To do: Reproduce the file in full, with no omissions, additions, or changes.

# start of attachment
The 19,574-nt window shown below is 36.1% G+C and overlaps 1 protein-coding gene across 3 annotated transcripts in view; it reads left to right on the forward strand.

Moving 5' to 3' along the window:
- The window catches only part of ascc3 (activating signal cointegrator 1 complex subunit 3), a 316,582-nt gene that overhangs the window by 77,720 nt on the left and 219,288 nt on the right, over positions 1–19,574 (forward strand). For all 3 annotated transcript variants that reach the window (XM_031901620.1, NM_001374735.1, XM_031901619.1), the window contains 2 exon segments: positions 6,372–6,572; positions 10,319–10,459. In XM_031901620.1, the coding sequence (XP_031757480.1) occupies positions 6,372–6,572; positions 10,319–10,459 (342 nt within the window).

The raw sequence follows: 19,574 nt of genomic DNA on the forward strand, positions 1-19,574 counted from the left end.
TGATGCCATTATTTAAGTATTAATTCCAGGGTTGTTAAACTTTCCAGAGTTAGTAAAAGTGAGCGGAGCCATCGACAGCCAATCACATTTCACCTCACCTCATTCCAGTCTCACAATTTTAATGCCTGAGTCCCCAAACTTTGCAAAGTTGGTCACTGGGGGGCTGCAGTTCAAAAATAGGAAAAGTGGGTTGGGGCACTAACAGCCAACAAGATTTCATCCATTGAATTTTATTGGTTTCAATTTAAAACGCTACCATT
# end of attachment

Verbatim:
The 19,574-nt window shown below is 36.1% G+C and overlaps 1 protein-coding gene across 3 annotated transcripts in view; it reads left to right on the forward strand.

Moving 5' to 3' along the window:
- The window catches only part of ascc3 (activating signal cointegrator 1 complex subunit 3), a 316,582-nt gene that overhangs the window by 77,720 nt on the left and 219,288 nt on the right, over positions 1–19,574 (forward strand). For all 3 annotated transcript variants that reach the window (XM_031901620.1, NM_001374735.1, XM_031901619.1), the window contains 2 exon segments: positions 6,372–6,572; positions 10,319–10,459. In XM_031901620.1, the coding sequence (XP_031757480.1) occupies positions 6,372–6,572; positions 10,319–10,459 (342 nt within the window).

The raw sequence follows: 19,574 nt of genomic DNA on the forward strand, positions 1-19,574 counted from the left end.
TGATGCCATTATTTAAGTATTAATTCCAGGGTTGTTAAACTTTCCAGAGTTAGTAAAAGTGAGCGGAGCCATCGACAGCCAATCACATTTCACCTCACCTCATTCCAGTCTCACAATTTTAATGCCTGAGTCCCCAAACTTTGCAAAGTTGGTCACTGGGGGGCTGCAGTTCAAAAATAGGAAAAGTGGGTTGGGGCACTAACAGCCAACAAGATTTCATCCATTGAATTTTATTGGTTTCAATTTAAAACGCTACCATT